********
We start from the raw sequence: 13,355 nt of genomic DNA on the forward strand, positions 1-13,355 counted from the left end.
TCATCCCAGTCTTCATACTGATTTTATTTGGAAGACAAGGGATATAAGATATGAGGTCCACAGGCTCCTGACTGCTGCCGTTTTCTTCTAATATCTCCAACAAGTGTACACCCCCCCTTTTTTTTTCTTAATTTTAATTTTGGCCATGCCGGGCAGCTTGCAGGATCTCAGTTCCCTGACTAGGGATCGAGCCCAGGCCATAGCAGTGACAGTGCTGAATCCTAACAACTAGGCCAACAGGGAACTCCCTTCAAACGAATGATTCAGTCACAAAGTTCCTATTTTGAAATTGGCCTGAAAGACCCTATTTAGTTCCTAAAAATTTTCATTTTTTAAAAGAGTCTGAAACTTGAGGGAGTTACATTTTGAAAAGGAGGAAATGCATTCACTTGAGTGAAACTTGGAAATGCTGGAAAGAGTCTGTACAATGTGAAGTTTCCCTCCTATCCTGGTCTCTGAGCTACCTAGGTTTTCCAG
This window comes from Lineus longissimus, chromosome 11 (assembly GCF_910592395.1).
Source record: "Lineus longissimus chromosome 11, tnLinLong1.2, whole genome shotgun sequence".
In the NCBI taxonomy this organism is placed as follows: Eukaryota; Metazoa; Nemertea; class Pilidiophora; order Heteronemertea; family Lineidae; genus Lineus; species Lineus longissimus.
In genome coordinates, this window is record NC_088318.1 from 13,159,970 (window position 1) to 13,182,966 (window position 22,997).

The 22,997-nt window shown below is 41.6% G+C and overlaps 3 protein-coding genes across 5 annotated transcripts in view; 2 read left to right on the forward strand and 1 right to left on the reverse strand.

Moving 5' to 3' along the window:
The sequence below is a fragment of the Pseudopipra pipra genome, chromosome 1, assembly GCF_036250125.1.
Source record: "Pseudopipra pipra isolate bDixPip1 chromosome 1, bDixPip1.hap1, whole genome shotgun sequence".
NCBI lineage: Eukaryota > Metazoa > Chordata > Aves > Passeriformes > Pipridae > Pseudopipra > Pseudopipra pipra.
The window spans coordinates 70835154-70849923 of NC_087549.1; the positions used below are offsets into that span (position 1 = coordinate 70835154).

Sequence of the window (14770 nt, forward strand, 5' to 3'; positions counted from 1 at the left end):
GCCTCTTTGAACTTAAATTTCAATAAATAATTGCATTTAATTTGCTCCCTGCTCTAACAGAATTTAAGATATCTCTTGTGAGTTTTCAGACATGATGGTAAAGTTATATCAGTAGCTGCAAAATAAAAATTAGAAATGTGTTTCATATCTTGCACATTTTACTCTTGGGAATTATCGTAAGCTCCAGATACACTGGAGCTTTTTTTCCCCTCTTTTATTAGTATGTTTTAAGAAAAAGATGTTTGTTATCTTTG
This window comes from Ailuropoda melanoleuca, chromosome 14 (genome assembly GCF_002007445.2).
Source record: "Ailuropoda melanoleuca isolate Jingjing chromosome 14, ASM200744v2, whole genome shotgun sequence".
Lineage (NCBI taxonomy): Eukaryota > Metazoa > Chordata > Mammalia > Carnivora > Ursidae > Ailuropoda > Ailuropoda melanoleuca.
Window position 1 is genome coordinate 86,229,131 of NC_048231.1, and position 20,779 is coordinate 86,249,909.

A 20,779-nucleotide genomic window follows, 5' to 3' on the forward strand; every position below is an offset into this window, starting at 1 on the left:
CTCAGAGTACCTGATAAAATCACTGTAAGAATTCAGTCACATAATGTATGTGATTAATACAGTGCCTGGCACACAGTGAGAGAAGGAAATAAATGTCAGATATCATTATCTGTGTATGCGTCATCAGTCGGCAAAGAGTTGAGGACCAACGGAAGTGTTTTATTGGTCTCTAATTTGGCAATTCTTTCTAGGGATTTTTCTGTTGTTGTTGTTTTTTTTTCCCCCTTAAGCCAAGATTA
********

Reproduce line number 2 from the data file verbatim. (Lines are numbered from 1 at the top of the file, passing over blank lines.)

TCATCCCAGTCTTCATACTGATTTTATTTGGAAGACAAGGGATATAAGATATGAGGTCCACAGGCTCCTGACTGCTGCCGTTTTCTTCTAATATCTCCAACAAGTGTACACCCCCCCTTTTTTTTTCTTAATTTTAATTTTGGCCATGCCGGGCAGCTTGCAGGATCTCAGTTCCCTGACTAGGGATCGAGCCCAGGCCATAGCAGTGACAGTGCTGAATCCTAACAACTAGGCCAACAGGGAACTCCCTTCAAACGAATGATTCAGTCACAAAGTTCCTATTTTGAAATTGGCCTGAAAGACCCTATTTAGTTCCTAAAAATTTTCATTTTTTAAAAGAGTCTGAAACTTGAGGGAGTTACATTTTGAAAAGGAGGAAATGCATTCACTTGAGTGAAACTTGGAAATGCTGGAAAGAGTCTGTACAATGTGAAGTTTCCCTCCTATCCTGGTCTCTGAGCTACCTAGGTTTTCCAG